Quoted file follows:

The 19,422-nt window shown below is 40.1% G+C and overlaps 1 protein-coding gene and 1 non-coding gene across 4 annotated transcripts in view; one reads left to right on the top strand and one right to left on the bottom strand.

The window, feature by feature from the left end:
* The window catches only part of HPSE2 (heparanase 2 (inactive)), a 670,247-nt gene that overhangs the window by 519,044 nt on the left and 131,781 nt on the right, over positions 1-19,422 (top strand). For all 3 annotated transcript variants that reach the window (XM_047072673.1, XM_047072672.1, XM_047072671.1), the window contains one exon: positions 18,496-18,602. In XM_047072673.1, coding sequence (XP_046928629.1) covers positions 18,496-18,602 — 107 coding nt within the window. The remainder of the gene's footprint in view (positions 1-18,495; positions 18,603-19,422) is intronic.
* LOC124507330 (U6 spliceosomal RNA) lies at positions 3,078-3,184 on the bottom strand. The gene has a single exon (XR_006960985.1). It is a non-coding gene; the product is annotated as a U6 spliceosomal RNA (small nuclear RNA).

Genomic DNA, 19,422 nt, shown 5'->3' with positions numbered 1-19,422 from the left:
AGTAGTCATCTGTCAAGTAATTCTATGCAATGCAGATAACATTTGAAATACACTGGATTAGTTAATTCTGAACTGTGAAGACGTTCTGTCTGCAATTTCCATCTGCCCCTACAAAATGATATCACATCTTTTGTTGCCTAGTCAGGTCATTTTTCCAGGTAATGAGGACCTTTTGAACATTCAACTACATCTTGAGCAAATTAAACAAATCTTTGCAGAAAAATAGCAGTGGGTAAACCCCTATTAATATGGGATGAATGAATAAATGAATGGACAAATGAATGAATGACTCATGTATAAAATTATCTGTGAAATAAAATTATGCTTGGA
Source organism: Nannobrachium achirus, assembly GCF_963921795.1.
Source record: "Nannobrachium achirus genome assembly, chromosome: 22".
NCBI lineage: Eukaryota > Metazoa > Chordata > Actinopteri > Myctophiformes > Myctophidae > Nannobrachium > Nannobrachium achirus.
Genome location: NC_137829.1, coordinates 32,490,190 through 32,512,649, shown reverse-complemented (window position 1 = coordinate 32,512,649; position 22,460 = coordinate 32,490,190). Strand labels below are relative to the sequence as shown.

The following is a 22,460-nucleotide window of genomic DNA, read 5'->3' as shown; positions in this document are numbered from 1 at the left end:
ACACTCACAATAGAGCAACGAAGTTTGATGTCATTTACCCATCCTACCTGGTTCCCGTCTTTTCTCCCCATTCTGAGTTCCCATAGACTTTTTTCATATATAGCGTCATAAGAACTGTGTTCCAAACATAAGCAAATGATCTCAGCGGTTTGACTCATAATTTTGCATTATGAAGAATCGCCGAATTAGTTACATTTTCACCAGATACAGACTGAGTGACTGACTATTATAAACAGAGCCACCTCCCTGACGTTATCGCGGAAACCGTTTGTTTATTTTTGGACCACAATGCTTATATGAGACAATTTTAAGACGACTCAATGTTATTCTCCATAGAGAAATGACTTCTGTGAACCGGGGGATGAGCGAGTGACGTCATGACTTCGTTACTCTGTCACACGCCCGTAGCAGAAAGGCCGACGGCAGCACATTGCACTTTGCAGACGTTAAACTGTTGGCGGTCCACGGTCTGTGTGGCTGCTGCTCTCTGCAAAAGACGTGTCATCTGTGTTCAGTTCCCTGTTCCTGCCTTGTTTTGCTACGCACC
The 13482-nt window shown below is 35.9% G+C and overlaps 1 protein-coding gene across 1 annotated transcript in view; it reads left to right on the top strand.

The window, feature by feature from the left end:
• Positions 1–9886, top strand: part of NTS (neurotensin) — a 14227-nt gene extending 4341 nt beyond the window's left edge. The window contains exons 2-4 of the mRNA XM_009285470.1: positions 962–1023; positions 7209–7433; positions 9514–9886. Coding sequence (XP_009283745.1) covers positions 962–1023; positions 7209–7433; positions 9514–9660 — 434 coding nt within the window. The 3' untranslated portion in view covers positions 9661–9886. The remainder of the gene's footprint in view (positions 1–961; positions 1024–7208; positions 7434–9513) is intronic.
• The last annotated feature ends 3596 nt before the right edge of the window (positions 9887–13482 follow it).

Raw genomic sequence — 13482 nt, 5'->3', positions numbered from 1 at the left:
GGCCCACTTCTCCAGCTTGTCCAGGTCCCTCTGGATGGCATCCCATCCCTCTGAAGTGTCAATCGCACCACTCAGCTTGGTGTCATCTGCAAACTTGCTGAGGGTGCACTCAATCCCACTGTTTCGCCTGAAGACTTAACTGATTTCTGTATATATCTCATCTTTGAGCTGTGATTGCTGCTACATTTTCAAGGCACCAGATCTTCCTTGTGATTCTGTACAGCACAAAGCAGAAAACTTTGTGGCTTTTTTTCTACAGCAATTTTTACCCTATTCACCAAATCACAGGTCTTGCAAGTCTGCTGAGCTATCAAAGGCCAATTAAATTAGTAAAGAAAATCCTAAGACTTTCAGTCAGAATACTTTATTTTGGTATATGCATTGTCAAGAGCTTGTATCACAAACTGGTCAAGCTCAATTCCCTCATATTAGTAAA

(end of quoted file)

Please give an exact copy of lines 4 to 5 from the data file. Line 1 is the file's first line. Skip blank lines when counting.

* LOC124507330 (U6 spliceosomal RNA) lies at positions 3,078-3,184 on the bottom strand. The gene has a single exon (XR_006960985.1). It is a non-coding gene; the product is annotated as a U6 spliceosomal RNA (small nuclear RNA).

Genomic DNA, 19,422 nt, shown 5'->3' with positions numbered 1-19,422 from the left: